Published by Penguin Books on 2013
While walking along the shore of an island off Canada’s western coast, a writer’s-blocked author named Ruth finds a plastic bag. Thinking it’s garbage, she picks it up to throw it away, only to realize the bag contains a plastic Hello Kitty lunchbox. And inside that lunchbox is stack of letters handwritten in Japanese and a diary. Wondering whether the diary is one of the first pieces of debris to reach North America from Japan’s 2011 tsunami, Ruth begins reading.
The diary is written by Nao Yasutani, a 16-year-old Japanese girl who has decided to end her life — but first, she must tell the fascinating life story of her 104-year-old great-grandmother, a Zen Buddhist nun named Jiko. Inevitably, the diary is mostly about herself, as she is compelled to tell her own story and the story of how she came to learn about Jiko’s life. With incredible self-awareness, Nao describes her suicidal father, the bullying she faces at school, the empty sexual experiences she undergoes, and her growing relationship with Jiko.
“Do not think that time simply flies away. Do not understand “flying” as the only function of time. If time simply flew away, a separation would exist between you and time. So if you understand time as only passing, then you do not understand the time being. To grasp this truly, every being that exists in the entire world is linked together as moments in time, and at the same time they exist as individual moments of time. Because all moments are the time being, they are your time being.”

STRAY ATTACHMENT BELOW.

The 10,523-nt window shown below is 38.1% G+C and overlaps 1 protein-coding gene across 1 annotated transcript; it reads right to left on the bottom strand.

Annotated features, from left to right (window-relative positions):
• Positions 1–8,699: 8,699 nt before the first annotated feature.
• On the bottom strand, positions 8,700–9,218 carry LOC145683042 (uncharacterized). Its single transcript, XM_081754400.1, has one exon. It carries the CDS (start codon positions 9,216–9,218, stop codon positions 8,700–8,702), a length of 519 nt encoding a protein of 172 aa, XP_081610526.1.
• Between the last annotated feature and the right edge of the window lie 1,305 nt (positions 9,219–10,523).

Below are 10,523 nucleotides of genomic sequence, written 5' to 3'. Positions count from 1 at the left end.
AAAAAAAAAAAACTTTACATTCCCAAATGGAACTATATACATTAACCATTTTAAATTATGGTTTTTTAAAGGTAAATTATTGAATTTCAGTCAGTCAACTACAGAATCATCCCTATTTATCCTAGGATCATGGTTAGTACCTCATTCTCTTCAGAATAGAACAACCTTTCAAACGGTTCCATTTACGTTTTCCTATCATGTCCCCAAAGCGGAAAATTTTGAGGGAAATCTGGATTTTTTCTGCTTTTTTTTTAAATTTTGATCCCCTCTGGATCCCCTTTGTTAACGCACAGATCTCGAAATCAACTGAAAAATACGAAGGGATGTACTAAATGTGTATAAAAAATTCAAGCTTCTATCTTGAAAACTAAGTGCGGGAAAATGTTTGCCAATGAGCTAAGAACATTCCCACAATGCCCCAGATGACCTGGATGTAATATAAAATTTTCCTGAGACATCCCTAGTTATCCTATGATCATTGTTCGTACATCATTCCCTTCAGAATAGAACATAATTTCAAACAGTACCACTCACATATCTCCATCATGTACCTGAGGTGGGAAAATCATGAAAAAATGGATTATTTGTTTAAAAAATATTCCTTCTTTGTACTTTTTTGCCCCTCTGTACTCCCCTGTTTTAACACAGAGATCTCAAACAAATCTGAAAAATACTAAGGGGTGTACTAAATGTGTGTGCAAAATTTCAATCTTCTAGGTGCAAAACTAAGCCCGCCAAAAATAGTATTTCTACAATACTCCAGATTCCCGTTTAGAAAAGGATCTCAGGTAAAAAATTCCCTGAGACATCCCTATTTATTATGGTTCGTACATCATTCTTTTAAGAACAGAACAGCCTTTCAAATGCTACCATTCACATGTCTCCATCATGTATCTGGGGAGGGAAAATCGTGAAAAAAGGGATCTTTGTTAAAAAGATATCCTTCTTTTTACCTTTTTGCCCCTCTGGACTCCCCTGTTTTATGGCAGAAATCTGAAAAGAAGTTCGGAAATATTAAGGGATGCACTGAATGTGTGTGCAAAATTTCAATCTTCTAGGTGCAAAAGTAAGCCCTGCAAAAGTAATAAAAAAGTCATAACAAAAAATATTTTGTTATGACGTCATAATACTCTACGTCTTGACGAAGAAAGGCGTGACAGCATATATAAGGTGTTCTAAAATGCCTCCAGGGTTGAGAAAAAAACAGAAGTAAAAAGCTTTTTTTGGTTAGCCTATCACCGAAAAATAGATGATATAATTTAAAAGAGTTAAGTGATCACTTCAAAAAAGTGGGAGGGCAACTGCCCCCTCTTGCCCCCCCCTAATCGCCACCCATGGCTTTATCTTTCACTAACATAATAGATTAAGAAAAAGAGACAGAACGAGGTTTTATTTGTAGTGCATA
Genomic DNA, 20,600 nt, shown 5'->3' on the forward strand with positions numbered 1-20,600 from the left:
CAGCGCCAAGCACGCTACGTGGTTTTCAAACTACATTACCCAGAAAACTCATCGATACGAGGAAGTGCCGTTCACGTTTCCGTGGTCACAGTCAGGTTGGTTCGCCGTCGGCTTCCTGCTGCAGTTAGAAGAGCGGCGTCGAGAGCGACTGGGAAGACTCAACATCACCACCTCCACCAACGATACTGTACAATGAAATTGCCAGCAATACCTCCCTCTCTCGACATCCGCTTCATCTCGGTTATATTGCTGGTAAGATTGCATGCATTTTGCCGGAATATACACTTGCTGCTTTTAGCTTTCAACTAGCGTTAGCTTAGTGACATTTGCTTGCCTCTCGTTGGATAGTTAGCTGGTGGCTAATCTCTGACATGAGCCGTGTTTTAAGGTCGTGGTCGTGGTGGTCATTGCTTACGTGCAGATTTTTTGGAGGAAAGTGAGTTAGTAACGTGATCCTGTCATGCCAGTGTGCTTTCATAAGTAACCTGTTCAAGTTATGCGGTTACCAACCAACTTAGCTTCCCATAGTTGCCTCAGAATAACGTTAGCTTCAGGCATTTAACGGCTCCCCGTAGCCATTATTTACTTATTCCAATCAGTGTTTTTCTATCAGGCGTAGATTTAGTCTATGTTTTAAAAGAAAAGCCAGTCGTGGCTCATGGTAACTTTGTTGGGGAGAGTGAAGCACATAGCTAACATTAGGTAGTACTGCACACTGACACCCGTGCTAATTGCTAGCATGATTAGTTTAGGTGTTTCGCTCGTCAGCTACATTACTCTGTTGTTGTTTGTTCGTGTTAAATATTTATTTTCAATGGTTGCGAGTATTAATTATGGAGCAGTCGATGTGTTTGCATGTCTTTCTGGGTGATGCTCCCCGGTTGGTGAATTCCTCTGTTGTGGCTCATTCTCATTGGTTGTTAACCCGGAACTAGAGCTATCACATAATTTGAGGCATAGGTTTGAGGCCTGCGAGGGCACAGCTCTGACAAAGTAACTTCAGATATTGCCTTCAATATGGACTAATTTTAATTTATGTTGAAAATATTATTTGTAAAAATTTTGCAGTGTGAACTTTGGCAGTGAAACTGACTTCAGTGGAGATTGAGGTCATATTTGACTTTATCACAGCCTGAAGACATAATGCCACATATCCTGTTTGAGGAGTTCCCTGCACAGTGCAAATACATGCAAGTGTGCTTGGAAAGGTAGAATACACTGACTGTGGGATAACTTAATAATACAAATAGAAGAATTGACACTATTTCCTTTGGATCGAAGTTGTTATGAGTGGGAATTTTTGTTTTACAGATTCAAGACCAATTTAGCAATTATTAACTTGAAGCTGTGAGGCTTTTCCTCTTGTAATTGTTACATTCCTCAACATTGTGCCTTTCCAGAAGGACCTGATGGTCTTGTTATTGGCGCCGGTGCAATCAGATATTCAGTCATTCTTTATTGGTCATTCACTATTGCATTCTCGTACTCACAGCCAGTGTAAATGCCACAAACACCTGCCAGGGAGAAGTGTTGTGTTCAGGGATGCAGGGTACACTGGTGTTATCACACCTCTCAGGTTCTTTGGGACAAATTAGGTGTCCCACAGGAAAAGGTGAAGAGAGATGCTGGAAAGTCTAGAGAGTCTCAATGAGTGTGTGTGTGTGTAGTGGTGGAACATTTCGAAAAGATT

A Tale for the Time Being alternates between Nao’s diary entries and Ruth’s perspective as she obsessively reads the journal. This is one of the best books I’ve read this year, and yet I’ve put off reviewing it for months because I’m just not quite what to say about it. I don’t know how to form a cohesive review of this book. It’s a book that I loved so much that all I can really say is that it’s amazing. However, the tone of this book has stuck with me, as have the feelings of intense fascination while I read it.
This is the kind of book that pulls you in and doesn’t let go. Nao is one of the most compelling narrators I’ve ever read, and she writes with a unique voice that I can still hear months after putting this book down. A Tale for the Time Being has some great philosophical elements, and I loved the way it intricately weaves together past and present, fact and fiction, with a healthy dose of quantum physics. I love a book that can make my brain explode (like Cloud Atlas, The Power of Myth, and David Foster Wallace’s essays), and this novel does that in all the best ways.
I know I’m late to the party with this book, but I absolutely loved it, and I would encourage anyone else who hasn’t read it yet to READ IT. READ IT RIGHT NOW.